In both the case of SMU as well as Miami, clear recruiting and player compensation violations took place:  ethical violations that warranted/warrant NCAA punishment to those programs.  Yet Nevin Shapiro’s egregious violations make the SMU slush fund pale in comparison, yet the NCAA has yet to hand down any sanctions whatsoever to “The U.”

Meanwhile, no evidence has yet surfaced regarding the crimes of Jerry Sandusky and the tacit enabling of them by Joe Paterno having any bearing at all on recruiting violations, player compensation, or even cruelty towards players, or any other act which would legally and ethically warrant such Draconian punishment from the NCAA.

As mentioned before, the perpetrator and enablers are long gone from the University.  Sandusky awaits his prison sentence, Paterno is under the sod, and anybody else connected to Joe[Grand]Pa, including the former athletics director and even the former university president himself, both former players under Paterno, have been summarily dismissed.  Penn State has a new head football coach, a new A.D., and also a new president of this highly respected university.  They are earnestly trying to “grow new grass,” so to speak.  Why punish them, not to mention the players who have commendably made up their minds to commit their college-playing eligibility to this institution in the wake of these horrifying scandals?  Why punish the 107,000+ fans who show up at Beaver Stadium on Saturdays in the Fall?  Why punish the millions of Nittany Lion faithful over the actions of a few individuals whose violations were strictly within the legal realm, and had nothing to do with NCAA infractions?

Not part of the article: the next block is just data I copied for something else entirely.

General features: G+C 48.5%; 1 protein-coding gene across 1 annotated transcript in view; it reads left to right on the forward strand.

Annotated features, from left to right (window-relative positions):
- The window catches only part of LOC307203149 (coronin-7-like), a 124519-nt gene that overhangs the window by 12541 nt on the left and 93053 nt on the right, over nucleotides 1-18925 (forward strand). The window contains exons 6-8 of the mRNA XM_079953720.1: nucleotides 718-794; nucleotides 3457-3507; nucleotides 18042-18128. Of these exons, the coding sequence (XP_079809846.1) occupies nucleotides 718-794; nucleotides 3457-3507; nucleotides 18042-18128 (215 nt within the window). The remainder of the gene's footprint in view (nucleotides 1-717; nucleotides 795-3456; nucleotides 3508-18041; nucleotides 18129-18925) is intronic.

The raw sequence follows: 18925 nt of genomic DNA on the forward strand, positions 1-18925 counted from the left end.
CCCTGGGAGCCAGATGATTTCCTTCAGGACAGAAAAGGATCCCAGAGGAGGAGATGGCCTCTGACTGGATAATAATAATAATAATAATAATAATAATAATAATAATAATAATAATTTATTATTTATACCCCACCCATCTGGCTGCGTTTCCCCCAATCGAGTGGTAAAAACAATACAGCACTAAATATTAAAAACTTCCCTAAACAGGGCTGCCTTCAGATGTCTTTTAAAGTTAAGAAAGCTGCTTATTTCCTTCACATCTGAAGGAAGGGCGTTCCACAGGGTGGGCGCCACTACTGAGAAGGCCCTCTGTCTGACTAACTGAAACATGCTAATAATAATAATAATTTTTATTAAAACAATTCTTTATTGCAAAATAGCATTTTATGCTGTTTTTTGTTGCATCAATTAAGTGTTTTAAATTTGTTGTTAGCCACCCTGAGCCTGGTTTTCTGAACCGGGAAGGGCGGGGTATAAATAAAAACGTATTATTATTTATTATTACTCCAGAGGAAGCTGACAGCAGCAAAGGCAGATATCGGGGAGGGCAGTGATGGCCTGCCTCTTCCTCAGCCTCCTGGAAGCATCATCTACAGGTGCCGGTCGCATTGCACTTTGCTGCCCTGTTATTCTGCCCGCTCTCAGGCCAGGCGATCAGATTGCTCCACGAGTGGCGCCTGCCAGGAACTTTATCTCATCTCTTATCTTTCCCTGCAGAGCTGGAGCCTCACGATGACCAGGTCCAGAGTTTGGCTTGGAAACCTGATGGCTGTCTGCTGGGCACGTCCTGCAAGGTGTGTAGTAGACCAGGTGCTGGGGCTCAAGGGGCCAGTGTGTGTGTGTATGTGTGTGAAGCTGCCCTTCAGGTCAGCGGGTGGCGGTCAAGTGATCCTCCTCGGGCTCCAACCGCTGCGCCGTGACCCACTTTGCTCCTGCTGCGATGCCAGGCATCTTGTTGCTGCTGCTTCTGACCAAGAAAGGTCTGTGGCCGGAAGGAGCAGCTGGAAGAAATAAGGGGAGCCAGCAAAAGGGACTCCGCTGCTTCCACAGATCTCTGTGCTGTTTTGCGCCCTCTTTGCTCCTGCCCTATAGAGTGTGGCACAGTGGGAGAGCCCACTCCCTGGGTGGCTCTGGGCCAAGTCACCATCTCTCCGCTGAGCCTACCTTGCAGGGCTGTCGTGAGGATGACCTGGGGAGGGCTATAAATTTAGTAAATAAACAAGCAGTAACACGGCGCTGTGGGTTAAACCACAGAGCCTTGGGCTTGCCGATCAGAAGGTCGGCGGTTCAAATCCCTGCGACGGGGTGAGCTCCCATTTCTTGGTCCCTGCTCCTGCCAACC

At this time of PSU’s darkest hours, I would advise the rest of the Big Ten fan bases not to dance on the Nittany Lions’ grave.  A weakened Penn State means a weakened Big 10 Conference, this at a time when cold weather programs are increasingly at a competitive disadvantage in terms of recruiting the best players nationwide, hence are struggling to be credible contenders for national titles.  It also means weakened intra-conference competition, something that could affect other conference teams’ strength of schedules and possibly their national rankings.  A strong PSU team would mean the opposite of these potential problems.

If the sages in Indianapolis dictated that the $60 million fine go to programs that work to prevent child abuse and molestation, that would be a fitting penalty that all parties concerned could embrace.  But instead, a bunch of detached elitists decided to proceed much further than necessary and bring hard times to a proud university, to a state, and to its national fan base.  Shame on the NCAA for unduly and arbitrarily forcing Penn State’s football program into an induced coma.  Sanctions towards other programs guilty of actual violations within their jurisdiction are warranted but remain to be administered.  The governing body has some explaining to do for this clear double-standard.

As an aside, the new head coach has yet to get the hint that part of “growing new grass” means a clean break from those blindingly generic uniforms.  Nameplates on the back of the jerseys are not enough.  Bill O’Brien worked in the NFL long enough to understand what a helmet logo decal looks like.   It will be interesting to see if and when he eventually gets the hint and starts having some football-shaped Nittany Lion logo decals affixed to the sides of those mind-numbingly generic white helmets.  If these horrific developments do not sound the clarion call for Penn State to ditch those horribly generic unis once and for all, what will?